• Heirloom Seeds

How to Grow Garlic

"Garlic"

How to Grow Garlic

 

This slow-growing, sustainable root is a work horse in the garden, easy to  grow, easy to care for and stores well in the kitchen.
Home-grown garlic boasts a unique and flavorful potency far superior to any other Allium I’ve tasted. Onions, leeks, shallots and chives are delicious but none can compare to my favorite Allium member, garlic. Both Hard Neck and Soft Neck garlic have many varieties to choose to grow. Hard Neck garlic seems to thrive best in my New England garden.

Plant garlic in the late summer or early fall. A couple of months before a ground freeze. This gives the roots time to adhere to the soil so the plant is stabilized for the cold of winter that it enjoys. Plant in full sun or light shade.
It’s so fine to see the garlic greens piercing up through the snow.

How to Plant Garlic

"Separate Garlic Cloves"

Separate Garlic Cloves

"Plant 2" Deep

Plant 2″ Deep Point Up

"Plant 6" Apart"

Plant 6″ Apart

 

 

 

 

 

Garlic flourishes best in loose, rich organic soil. It’s great if the pH is @ 6.5 but pH @ 6.0 – 7.0 is OK too. Lightly water when the soil is dry. Manure the soil a couple of months before sowing and again in the spring when the greens start to grow. Highly recommended.
Thickly layer with mulch before the ground hardens. Replace mulch with compost in the spring.

You can snip back garlic scapes to encourage larger bulbs. Garlic scapes are flower stalks. If you plan to eat garlic scapes it’s best to cut them back just as the scape begins to curl.

Harvest Garlic in late summer. Greens should be turning brown while some of the greens should still be green. “In other words, don’t wait until all the greens are brown.” Gently loosen the soil with a garden fork & gently dig one up. It’s tempting to pull the greens. Don’t. Garlic cures best with the greens and roots left on.
Garlic curing methods vary from one farmer to another. Some farmers cure garlic by laying it out on screens in an airy, shady place. Others braid the leaves and hang the bulbs in bunches, like I do.

How I cure garlic:
First I don’t wash my garlic. Washing garlic with water could cause rotting. I gently brush off any soil that I can with my hands. Any remaining soil will have to dry a bit more before I can clean it. I’ll wait until the clinging soil is dry enough to rub off even more later.

I like to cure my garlic by hanging it from its greens in an airy, shady place. Sometimes I braid the scapes making bunches of 5 or 6 garlic bulbs; other times I just hang them. Either way I hang them with air circulation in mind.

I leave the greens and roots on until the outside of the plant seems very dry. Then I remove the longest roots, if I have time, but leave very tiny roots attached. I do not remove the leaves. My garlic harvest remains hanging until I’m ready to cut off a bulb to use it.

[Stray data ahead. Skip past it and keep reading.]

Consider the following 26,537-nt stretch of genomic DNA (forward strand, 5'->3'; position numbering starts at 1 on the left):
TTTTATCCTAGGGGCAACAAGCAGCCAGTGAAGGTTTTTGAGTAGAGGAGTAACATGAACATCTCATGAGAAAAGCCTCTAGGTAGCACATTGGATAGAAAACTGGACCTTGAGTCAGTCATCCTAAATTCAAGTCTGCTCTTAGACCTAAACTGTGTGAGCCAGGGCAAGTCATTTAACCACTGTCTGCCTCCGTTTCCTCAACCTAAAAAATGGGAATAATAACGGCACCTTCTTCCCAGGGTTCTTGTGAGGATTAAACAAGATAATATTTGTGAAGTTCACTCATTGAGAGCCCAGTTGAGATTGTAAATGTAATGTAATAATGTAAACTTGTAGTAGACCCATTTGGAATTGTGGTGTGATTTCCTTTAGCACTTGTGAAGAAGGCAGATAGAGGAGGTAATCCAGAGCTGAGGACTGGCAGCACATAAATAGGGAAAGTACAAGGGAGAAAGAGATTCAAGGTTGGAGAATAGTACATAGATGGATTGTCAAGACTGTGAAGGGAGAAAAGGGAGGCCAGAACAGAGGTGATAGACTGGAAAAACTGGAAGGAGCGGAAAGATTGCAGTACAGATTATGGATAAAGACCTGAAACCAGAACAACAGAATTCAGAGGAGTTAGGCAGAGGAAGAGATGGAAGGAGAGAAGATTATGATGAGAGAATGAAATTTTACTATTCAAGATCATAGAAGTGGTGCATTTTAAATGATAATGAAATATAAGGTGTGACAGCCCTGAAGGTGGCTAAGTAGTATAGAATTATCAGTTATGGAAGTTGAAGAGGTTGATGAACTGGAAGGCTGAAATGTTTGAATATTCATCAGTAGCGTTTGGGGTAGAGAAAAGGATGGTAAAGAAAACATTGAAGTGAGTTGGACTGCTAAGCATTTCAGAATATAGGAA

Although my full sun garlic crops have produced bolder garlic harvests, my partly shaded garlic crops produced good, humble garlic harvests too.

Urban Farming – Sustainable – Grow Garlic

Links

Vertical Farming
Hanging Bottle Farm
Sustainable
Learn how to make your own Vertical Garden Hanging Bottle Farm
Urban Green Survival
ThePocketMan

Red Worm Composting
Friendly – Informative – Interactive – Sustainable – Organic – Red Worm – Composting
A personal favorite of mine.

Wood Chip Heating Mound
ValleyFuturesNetwork
YouTube Video

Urban Farming? Know Your Own Food – Grow Your Own Food

Leaf Compost

Those precious fall leaves!

"Leaf Compost Pile"

My Leaf Compost Pile

Love them or not they are a  great source of plant nutrients. Calcium, phosphorous, nitrogen & magnesium.  Besides adding healthy nutrients to the soil, leaves create rich organic humus and leaf mold.

Leaf compost acts like a mop; it soaks up rain drops that will later moisturize sandy soils. It adds texture & aeration that clay soils benefit from. The leaf mold it creates invites worms. Roots love texture.  Gardens love worms.

How to Make Leaf Compost & Leaf Mold:

While Mother Nature actually makes leaf compost and mold, gardeners can respectfully take advantage of it. Once the natural basic breakdown process is understood, gardeners can work with it and get satisfying, sustainable results.

Leaves can take 2 – 3 years to breakdown. Here is a general description of the process and some simple tips to speed it up and a couple of things to avoid.

Composting leaves will need nitrogen to decompose. Turn leaf compost piles every now & then at regular intervals so all leaves are eventually exposed and/or unexposed to open air as well as turned under from time to time.  This will continue to keep the composting process moving right along.

Turn only the still composting leaves on top of the soil. Don’t turn the leaves into the soil at this point.   Leaves that are not decomposed and turned into the soil prematurely will rob desired plants of nitrogen.

For faster composting results grind or mulch your DRY leaves with a lawnmower equipped with an attached bag. I don’t have a lawnmower nor do I always have the time to mulch my dry leaves but when I do I throw on a pair of goggles & a dust mask & mulch them with my Weedwacker in a trash can.